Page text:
The great trunk of David’s line was felled by the division of the kingdom: only two generations, David and Solomon, ruled a united Israel. Upon Solomon’s death, and his son Reheboam’s folly, ten tribes seceded from the nation to form the northern kingdom of Israel. Two tribes, collectively called Judah, remained with the Davidic dynasty. The dynasty that should have been a massive tree had, by Isaiah’s time, been reduced to little more than a stump. And the stump itself had begun to rot as successive kings – with a few notable exceptions – moved Judah farther from God and away from the Law.
So, Isaiah prescribes a new king, a true son and heir of David as the cure for the nation’s social and spiritual illness. He envisions a king who blends David’s righteousness and justice with Solomon’s wisdom.
1There shall come forth a shoot from the stump of Jesse, and a branch from his roots shall bear fruit.2And the Spirit of the LORD shall rest upon him, the Spirit of wisdom and understanding, the Spirit of counsel and might, the Spirit of knowledge and the fear of the LORD.3And his delight shall be in the fear of the LORD. He shall not judge by what his eyes see, or decide disputes by what his ears hear,4but with righteousness he shall judge the poor, and decide with equity for the meek of the earth;and he shall strike the earth with the rod of his mouth, and with the breath of his lips he shall kill the wicked.5Righteousness shall be the belt of his waist, and faithfulness the belt of his loins.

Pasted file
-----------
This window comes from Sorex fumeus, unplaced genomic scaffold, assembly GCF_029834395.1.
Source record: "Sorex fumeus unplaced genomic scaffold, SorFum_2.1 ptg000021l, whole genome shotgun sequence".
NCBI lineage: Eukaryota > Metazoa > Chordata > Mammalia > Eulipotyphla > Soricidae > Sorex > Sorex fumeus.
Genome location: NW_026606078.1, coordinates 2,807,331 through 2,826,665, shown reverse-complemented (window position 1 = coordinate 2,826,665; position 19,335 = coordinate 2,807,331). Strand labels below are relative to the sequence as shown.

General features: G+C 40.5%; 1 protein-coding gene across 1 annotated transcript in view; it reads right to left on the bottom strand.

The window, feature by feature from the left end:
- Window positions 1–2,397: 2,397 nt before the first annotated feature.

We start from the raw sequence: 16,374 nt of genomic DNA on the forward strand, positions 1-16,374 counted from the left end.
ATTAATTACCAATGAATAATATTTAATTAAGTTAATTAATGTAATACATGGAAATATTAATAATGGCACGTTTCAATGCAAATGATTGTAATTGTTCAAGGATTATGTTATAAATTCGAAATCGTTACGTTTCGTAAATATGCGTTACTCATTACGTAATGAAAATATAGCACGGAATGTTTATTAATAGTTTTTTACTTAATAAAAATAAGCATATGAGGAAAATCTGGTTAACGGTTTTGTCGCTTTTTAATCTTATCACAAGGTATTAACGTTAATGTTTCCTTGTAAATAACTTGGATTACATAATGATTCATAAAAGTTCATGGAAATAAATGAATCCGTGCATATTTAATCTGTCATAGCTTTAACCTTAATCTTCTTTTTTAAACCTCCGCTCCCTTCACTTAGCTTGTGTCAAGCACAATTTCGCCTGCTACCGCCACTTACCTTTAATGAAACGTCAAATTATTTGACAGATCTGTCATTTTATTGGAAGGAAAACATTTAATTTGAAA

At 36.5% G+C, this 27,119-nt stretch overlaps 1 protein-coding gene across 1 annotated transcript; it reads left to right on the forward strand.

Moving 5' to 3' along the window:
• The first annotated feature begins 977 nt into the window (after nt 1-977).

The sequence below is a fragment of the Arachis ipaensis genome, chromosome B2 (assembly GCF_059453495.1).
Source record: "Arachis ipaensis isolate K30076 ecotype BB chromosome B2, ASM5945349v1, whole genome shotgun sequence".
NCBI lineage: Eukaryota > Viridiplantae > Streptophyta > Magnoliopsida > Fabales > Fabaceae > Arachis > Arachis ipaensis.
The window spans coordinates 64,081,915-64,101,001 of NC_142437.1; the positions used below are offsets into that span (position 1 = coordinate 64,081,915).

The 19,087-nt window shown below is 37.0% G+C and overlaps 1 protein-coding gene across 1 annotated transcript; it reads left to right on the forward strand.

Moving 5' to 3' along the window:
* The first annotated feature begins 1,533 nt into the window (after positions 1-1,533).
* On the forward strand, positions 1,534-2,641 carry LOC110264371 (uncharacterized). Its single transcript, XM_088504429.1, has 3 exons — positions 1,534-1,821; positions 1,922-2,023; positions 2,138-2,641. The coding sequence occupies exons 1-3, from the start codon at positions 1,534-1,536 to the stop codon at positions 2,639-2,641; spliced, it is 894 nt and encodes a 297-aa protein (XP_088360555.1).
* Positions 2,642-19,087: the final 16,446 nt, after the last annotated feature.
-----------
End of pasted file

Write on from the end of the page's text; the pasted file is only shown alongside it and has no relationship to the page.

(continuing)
This king’s rule will be Spirit-filled: wisdom and understanding and counsel and might and knowledge – all these from the Spirit of the LORD. And these result in righteous judgments, not based on human perceptions of sight and sound, but upon the fear of the LORD and upon faithfulness. The poor and the meek will rejoice in Isaiah’s king; he will bring the justice and equity so long denied them and exercise the preferential option for the poor that God mandates in the Law. He will be the incarnation of Psalm 72, a coronation psalm of Solomon likely used for generations to come.
Give the King you justice, O God,
and your righteousness to the King’s Son;
That he may rule your people righteously
and the poor with justice;
That the mountains may bring prosperity to the people,
and the little hills bring righteousness.
He shall defend the needy among the people;
he shall rescue the poor and crush the oppressor.
He shall live as long as the sun and moon endure,